Can SMARTER Technology Reduce Firefighter Injuries and Fatalities?

Can SMARTER Technology Reduce Firefighter Injuries and Fatalities?

By Denise Smith, PhD, FACSM; Professor, Skidmore College; Principal Investigator, SMARTER Project Most of us are aware that technology is becoming increasingly prevalent. Almost every firefighter has a smart phone with impressive computing powers and the ability to provide extensive amounts of data upon demand. But, how does advancing technology affect the fire service? More importantly, how could technology make the fire service safer? SMARTER Project A new research project, called SMARTER, is focused on advancing technology to improve health and safety in the fire service. The SMARTER project (Science, Medicine, Research, Technology for Emergency Responders) aims to employ scientific advances, medical knowledge, research findings, and technological solutions to reduce firefighter injuries and fatalities. This research is being led by Skidmore College with collaborative support from University of California at Los Angeles, University of Illinois Fire Service Institute, U.S. Army Research Institute of Environmental Medicine, Fire Protection Research Foundation, National Fallen Firefighters Foundation, Hanover Park (Illinois) Fire Department, Globe Manufacturing Company, Zephyr Medtronic, International Association of Firefighters, and others. This collaboration between scientists and technologists, fire service partners, and industry leaders kicked off in January in the Chicago area when researchers from Skidmore College, located in Saratoga Springs (NY), began an ongoing collaboration with the Hanover Park Fire Department. For the next 12 months Hanover Park personnel will wear specially designed monitoring equipment to collect physiologic data showing the impact of live field operations on their bodies. Addressing Firefighter Physiological Vulnerabilities Despite all the dangers on the fireground, it is the body’s own physiological response to firefighting that kills or injures most firefighters. A shocking number of firefighters are...

Health & Safety Resolutions, Inspired By Research

As we get closer to 2017, many readers are making New Year’s resolutions. Maybe it is to exercise more, eat healthier, or take a training class. For firefighters, any of these resolutions could help you have a healthier, safer 2017, but the best resolutions are the ones you keep, and sometimes it is better to have a little more specificity. In anticipation of the 2017 results from the Illinois Fire Service Institute Cardiovascular And Chemical Exposure Project, we’ve gathered five firefighter resolutions that you can take right now. We formed these resolutions using early research findings expressed at the June 2016 IFSI roundtable of fire service experts curated by Globe and Fireengineering.com. Watch The Video: Five Resolutions For Firefighters 1. Improve Decon (don’t forget your hands) Decontamination of hands and proper hygiene can help you avoid accidental exposure to carcinogens through food or skin. 2. Prioritize cleanup of skin While cleaning gear and equipment is important, cleaning your skin should take priority. 3. Wear SCBA Utilize your protective equipment any time you may be exposed to smoke or fumes. Exposure happens on the fire ground even outside of a building. 4. Take personal responsibility Change starts with you. Assume the responsibility and make health-conscious choices for yourself and your fellow firefighters. 5. Add “health” to Health & Safety Seek out preventative care and opportunities for early screening and detection. Prepare your body to best face the risks associated with firefighting. Need more ideas? Download The Impact of PPE on Firefighter Health and Safety guide...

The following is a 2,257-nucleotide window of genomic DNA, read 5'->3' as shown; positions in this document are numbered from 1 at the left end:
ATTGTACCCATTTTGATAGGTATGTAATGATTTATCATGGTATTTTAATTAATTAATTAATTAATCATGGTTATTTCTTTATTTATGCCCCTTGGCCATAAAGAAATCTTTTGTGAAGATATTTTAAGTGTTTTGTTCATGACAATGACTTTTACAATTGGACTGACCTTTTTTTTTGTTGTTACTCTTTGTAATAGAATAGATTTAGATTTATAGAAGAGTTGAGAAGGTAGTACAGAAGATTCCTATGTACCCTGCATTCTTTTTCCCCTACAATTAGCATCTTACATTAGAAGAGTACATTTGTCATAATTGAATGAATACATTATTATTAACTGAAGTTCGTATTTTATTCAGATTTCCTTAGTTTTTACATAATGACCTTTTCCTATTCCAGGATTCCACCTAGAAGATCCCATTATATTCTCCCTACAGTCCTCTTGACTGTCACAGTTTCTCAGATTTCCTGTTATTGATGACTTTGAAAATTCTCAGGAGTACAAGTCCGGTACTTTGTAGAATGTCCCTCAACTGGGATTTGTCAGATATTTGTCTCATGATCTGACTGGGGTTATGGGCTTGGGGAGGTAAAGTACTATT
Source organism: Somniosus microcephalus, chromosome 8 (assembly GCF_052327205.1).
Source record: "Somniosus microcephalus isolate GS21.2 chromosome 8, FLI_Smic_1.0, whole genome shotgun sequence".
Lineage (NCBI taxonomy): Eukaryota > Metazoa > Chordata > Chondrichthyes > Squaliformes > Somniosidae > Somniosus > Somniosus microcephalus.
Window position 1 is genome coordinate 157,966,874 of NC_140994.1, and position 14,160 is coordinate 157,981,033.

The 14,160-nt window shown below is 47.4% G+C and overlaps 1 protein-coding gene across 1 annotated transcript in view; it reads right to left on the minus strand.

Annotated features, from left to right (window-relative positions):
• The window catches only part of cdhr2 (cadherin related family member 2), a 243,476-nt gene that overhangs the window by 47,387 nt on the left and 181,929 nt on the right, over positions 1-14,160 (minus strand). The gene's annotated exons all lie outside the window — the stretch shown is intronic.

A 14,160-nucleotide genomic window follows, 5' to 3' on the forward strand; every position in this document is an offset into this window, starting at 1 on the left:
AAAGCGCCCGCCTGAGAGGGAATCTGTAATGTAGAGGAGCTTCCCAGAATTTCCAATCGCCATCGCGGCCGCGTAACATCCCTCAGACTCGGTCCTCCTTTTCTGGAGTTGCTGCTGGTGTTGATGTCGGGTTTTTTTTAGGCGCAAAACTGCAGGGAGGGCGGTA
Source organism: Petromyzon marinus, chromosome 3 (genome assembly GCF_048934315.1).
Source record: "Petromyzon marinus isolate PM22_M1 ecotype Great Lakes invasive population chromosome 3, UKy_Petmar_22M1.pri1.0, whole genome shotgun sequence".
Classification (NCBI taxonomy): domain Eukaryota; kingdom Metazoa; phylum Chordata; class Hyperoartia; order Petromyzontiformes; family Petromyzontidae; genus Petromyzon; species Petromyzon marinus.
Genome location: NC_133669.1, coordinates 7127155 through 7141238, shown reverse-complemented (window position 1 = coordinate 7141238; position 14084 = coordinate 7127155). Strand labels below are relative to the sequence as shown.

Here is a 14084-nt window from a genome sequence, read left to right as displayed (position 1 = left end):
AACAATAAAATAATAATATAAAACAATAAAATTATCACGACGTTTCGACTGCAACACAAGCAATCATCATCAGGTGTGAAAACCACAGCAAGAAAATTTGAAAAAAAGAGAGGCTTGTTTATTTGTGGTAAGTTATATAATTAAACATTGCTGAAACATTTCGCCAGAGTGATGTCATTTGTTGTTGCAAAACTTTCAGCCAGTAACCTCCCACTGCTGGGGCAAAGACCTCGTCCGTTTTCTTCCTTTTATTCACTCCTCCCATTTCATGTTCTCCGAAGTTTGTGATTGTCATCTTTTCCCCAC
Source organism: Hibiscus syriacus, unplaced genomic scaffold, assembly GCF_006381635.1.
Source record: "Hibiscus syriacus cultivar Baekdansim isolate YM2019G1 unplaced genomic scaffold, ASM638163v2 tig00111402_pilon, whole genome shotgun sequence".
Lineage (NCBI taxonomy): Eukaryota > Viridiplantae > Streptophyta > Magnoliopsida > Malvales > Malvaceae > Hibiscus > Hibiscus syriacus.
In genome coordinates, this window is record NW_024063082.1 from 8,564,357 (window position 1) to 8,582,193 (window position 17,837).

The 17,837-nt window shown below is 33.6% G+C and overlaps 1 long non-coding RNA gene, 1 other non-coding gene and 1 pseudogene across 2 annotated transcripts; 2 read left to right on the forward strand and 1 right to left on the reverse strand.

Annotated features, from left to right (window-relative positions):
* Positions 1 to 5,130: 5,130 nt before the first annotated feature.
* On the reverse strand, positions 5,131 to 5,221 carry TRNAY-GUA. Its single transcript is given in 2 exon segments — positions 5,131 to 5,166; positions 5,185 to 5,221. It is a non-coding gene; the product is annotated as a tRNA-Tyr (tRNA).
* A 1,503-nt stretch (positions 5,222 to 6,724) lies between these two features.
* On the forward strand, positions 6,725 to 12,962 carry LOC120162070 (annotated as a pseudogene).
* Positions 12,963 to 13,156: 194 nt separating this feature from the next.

Upcoming Webinar: Cardiovascular & Chemical Exposure Risk Studies

Upcoming Webinar: Cardiovascular & Chemical Exposure Risk Studies